Howie Hanson: No TV for UMD-Gophers basketball game

The UMD-Minnesota men's basketball game in Minneapolis Nov. 12 won't be televised. Not locally, regionally or nationally -- so even a rooftop satellite won't get you inside Williams Arena.

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The UMD-Minnesota men's basketball game in Minneapolis Nov. 12 won't be televised. Not locally, regionally or nationally -- so even a rooftop satellite won't get you inside Williams Arena.
Your best ticket: plunk down $29 and watch the exhibition game in person. And don't be slow. UMD vs. Minnesota tickets go on sale Oct. 27, and the University of Minnesota ticket office expects the game to sell out in one day, said Jessica Dauer, a Gophers' phone bank operator.
Williams Arena seats 14,290. To order tickets, call 1-800-UGOPHER or visit http://www .
UMD expects to receive an allotment of about 100 tickets, said Bulldogs ticket manager Troy Andre, but players' parents likely will snatch 'em up. The UMD Bulldog Club is organizing a bus trip for $50, which includes a pregame get-together at Mariucci Arena and a ticket.
"We're encouraging our members to sign up early, and right now we're hoping to fill two buses with 94 people," said Bulldog Club coordinator Dale Race. Call Race at 726-8189 for additional information.
Meanwhile, neither of the Gophers' two home exhibition games against the Harlem Globetrotters and Duluth will be televised because ESPN and Fox Sports Net (formerly Midwest Sports Channel) are involved in a negotiation tug-of-war to carry Gophers games, Minnesota Coach Dan Monson said Wednesday. If the parties can't reach agreement for local and regional coverage of Gophers' games, only seven of Minnesota's 27 regular season games will be televised -- all nationally.
It could make for a long season for Gopher fan shut-ins, especially for Rick Rickert fans in the Twin Ports who can't make the trip to Minneapolis. Rickert, a 6-10 power-forward who averaged 29 points last season for Duluth East, is a Gopher freshman.
"It's two powerful players in sports television playing a game of poker, brought on by the purchase of MSC by FOX," Monson said. "Gophers basketball was MSC's No. 1 product, but ESPN owns the rights to our product, and its main competition is FOX. If they're not able to work it out, hopefully the people of Minnesota will let their voices be heard strongly enough that Gophers games will return on local television a year from now."
Representatives in the programming departments at FOX and ESPN did not return several phone messages this week.
And don't call Charter Communications, a Duluth cable company, because it has no say in which games are televised.
"We carry what they give us, and what we can," said Kevin Lloyd of Charter Communications.
The first Gophers' broadcast (ESPN-Plus) tentatively is scheduled for Nov. 17, against non-conference Mercer. Minnesota plays a 27-game regular season schedule.
Meanwhile, Twin Ports radio stations WEBC 560 (official home of Bulldogs' men's and women's basketball) and KDAL 610 will carry the UMD-Minnesota game. But for the best adrenaline rush, you'll want to attend the historic game.
The game will be a celebration of college basketball in Minnesota, a David vs. Goliath matchup pitting NCAA Division II power Duluth against Big 10 giant Minnesota. Duluth returns all five starters and its top five reserves from a year ago. Freshmen Sean Seaman of Denfeld and Dan Determan, a 6-9 post player from Centennial, were ranked in the top 10 among Minnesota seniors at the end of last season.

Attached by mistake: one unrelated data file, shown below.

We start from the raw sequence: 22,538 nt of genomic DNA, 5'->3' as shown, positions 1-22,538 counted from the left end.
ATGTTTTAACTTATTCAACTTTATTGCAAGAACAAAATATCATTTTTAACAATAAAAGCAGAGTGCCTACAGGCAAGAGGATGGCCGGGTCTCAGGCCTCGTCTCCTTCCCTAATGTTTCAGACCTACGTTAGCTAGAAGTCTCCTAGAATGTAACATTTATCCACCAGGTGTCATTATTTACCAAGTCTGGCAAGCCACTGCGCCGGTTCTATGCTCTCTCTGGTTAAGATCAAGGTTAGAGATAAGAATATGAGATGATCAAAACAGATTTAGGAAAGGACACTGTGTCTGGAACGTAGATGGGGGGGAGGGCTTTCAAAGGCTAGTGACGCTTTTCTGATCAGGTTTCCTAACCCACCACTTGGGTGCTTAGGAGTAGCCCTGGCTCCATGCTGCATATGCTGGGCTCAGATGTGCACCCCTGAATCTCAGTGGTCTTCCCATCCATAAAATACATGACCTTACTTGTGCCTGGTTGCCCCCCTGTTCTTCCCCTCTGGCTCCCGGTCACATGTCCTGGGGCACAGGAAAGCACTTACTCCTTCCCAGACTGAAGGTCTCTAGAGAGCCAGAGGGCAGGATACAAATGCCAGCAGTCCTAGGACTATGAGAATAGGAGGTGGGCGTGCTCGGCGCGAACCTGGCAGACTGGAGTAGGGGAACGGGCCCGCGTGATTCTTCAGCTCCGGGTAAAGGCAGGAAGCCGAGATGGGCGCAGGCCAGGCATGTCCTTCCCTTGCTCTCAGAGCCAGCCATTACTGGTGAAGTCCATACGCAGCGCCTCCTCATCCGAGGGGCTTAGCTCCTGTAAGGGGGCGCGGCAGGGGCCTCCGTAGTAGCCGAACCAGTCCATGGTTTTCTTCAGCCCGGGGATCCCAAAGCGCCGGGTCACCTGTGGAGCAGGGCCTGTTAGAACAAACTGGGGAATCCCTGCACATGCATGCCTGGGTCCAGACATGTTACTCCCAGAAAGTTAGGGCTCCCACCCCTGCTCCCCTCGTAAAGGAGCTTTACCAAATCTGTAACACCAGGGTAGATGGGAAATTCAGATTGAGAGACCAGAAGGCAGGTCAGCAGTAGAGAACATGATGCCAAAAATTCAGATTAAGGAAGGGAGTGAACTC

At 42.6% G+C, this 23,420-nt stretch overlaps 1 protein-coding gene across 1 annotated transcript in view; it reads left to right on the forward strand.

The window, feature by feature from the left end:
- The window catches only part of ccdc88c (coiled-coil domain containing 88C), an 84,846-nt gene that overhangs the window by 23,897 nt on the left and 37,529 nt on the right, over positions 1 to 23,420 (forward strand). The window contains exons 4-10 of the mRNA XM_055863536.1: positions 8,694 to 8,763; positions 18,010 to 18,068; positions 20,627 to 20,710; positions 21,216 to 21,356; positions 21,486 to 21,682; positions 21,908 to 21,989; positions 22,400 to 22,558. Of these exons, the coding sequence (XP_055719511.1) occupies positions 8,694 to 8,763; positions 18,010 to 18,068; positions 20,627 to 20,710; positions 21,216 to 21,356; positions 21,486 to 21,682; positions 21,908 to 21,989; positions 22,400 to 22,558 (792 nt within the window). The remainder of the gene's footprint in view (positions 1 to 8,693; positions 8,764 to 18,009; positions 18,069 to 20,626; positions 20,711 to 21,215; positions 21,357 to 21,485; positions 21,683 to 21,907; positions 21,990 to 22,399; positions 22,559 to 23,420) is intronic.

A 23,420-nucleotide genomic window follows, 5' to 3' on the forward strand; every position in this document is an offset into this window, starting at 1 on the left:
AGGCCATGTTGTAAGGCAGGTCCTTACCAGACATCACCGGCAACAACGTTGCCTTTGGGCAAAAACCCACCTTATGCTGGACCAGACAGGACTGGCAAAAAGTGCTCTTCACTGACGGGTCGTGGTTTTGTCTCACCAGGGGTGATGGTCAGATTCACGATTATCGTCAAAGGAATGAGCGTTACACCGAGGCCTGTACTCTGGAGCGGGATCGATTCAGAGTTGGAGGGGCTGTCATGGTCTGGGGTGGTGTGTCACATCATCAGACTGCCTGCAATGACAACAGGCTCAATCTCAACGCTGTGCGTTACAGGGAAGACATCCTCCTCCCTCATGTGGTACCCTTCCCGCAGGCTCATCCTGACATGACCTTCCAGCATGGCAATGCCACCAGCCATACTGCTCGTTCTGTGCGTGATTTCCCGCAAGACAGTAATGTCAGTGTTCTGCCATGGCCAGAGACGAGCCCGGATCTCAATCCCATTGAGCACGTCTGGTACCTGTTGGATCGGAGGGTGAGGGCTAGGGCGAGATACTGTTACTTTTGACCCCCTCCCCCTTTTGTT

The Bulldogs expect to give Minnesota a game.
"The more Duluth can make it a Big 10-type game, the more we'll get out of it," Monson said. "For us, it's about finding out where we're at, as we prepare for the season. The exhibitions against the 'Trotters and Duluth will be a dress rehearsal for our players, and a way for our younger players to see how they measure up.
"Duluth is a quality opponent, and I'm sure that they will come after us. It will be exciting. Playing the 'Trotters and Duluth in the exhibition season makes more sense for us than playing a team from the Czech Republic, for example. It's great for basketball in our state, for our program and for our alumni."
UMD coach Gary Holquist agrees.
"People in our region think it's a great gesture on Monson's part to schedule us, recognizing what it means to our program and school, and to basketball in Minnesota in general," Holquist said. "All we hope to do is compete, to leave the building with our heads high knowing that we gave them a game. I told my guys yesterday (Tuesday), when we met for the first time, that the expectations on us for this season are high. But we'll have to earn it."
But don't get too pumped up about a possible Minnesota-UMD rematch in 2002 or soon -- either in Minneapolis or in Duluth, as was hoped for. The Gophers owe some non-league games from previous year commitments. "But after we clear out these games, we're committed to playing the in-state schools," Monson said.
Politically, it would be difficult for Minnesota to play UMD again any time soon, since other state college division schools likely already are lusting to play the Gophers.
Meanwhile, Monson says Rickert, while on campus for only three days, has "jumped in with both feet, and you can see his work ethic."
"Certainly, we recruited him with the intention of him being an integral part of our future success," Monson added.
UMD and Minnesota begin official workouts Oct. 15.

Howie Hanson writes a weekly sports column for the Duluth Budgeteer News. He may be reached at 624-4189 or by e-mail at .

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